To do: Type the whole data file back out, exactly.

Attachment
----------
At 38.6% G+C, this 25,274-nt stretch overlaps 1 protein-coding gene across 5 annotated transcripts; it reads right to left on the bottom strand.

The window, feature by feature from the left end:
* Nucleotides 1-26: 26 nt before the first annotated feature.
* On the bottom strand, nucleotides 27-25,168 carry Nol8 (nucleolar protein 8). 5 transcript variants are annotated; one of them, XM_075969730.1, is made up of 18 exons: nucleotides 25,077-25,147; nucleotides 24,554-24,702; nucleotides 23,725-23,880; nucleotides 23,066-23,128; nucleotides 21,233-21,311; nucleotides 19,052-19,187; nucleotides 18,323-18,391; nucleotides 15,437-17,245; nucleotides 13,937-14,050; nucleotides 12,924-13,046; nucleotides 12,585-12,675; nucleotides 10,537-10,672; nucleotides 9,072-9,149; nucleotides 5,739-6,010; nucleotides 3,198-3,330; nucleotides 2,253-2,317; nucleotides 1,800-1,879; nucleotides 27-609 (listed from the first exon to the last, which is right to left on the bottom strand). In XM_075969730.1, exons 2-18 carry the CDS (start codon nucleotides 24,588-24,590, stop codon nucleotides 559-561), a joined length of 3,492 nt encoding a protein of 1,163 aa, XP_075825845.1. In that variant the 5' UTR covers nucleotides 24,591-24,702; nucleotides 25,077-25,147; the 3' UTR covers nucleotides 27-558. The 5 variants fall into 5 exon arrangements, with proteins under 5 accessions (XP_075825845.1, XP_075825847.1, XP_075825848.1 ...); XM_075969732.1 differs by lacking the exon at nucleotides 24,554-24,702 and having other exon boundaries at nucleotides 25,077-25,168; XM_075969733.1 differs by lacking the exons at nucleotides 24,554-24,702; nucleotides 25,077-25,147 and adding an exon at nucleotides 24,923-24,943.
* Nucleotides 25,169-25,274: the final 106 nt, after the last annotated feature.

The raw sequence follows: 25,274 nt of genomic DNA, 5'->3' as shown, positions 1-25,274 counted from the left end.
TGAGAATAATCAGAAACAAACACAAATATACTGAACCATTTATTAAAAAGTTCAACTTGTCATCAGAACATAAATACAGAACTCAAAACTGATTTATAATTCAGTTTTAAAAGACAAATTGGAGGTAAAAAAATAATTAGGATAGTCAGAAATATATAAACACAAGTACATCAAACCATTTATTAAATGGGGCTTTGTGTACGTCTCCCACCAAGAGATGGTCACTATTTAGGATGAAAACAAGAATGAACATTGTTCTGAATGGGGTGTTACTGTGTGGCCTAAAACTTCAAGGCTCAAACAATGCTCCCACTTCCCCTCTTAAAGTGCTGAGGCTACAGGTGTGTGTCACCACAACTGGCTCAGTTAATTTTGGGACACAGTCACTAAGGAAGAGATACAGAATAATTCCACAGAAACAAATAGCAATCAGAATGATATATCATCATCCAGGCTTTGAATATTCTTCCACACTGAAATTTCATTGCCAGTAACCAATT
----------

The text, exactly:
At 38.6% G+C, this 25,274-nt stretch overlaps 1 protein-coding gene across 5 annotated transcripts; it reads right to left on the bottom strand.

The window, feature by feature from the left end:
* Nucleotides 1-26: 26 nt before the first annotated feature.
* On the bottom strand, nucleotides 27-25,168 carry Nol8 (nucleolar protein 8). 5 transcript variants are annotated; one of them, XM_075969730.1, is made up of 18 exons: nucleotides 25,077-25,147; nucleotides 24,554-24,702; nucleotides 23,725-23,880; nucleotides 23,066-23,128; nucleotides 21,233-21,311; nucleotides 19,052-19,187; nucleotides 18,323-18,391; nucleotides 15,437-17,245; nucleotides 13,937-14,050; nucleotides 12,924-13,046; nucleotides 12,585-12,675; nucleotides 10,537-10,672; nucleotides 9,072-9,149; nucleotides 5,739-6,010; nucleotides 3,198-3,330; nucleotides 2,253-2,317; nucleotides 1,800-1,879; nucleotides 27-609 (listed from the first exon to the last, which is right to left on the bottom strand). In XM_075969730.1, exons 2-18 carry the CDS (start codon nucleotides 24,588-24,590, stop codon nucleotides 559-561), a joined length of 3,492 nt encoding a protein of 1,163 aa, XP_075825845.1. In that variant the 5' UTR covers nucleotides 24,591-24,702; nucleotides 25,077-25,147; the 3' UTR covers nucleotides 27-558. The 5 variants fall into 5 exon arrangements, with proteins under 5 accessions (XP_075825845.1, XP_075825847.1, XP_075825848.1 ...); XM_075969732.1 differs by lacking the exon at nucleotides 24,554-24,702 and having other exon boundaries at nucleotides 25,077-25,168; XM_075969733.1 differs by lacking the exons at nucleotides 24,554-24,702; nucleotides 25,077-25,147 and adding an exon at nucleotides 24,923-24,943.
* Nucleotides 25,169-25,274: the final 106 nt, after the last annotated feature.

The raw sequence follows: 25,274 nt of genomic DNA, 5'->3' as shown, positions 1-25,274 counted from the left end.
TGAGAATAATCAGAAACAAACACAAATATACTGAACCATTTATTAAAAAGTTCAACTTGTCATCAGAACATAAATACAGAACTCAAAACTGATTTATAATTCAGTTTTAAAAGACAAATTGGAGGTAAAAAAATAATTAGGATAGTCAGAAATATATAAACACAAGTACATCAAACCATTTATTAAATGGGGCTTTGTGTACGTCTCCCACCAAGAGATGGTCACTATTTAGGATGAAAACAAGAATGAACATTGTTCTGAATGGGGTGTTACTGTGTGGCCTAAAACTTCAAGGCTCAAACAATGCTCCCACTTCCCCTCTTAAAGTGCTGAGGCTACAGGTGTGTGTCACCACAACTGGCTCAGTTAATTTTGGGACACAGTCACTAAGGAAGAGATACAGAATAATTCCACAGAAACAAATAGCAATCAGAATGATATATCATCATCCAGGCTTTGAATATTCTTCCACACTGAAATTTCATTGCCAGTAACCAATT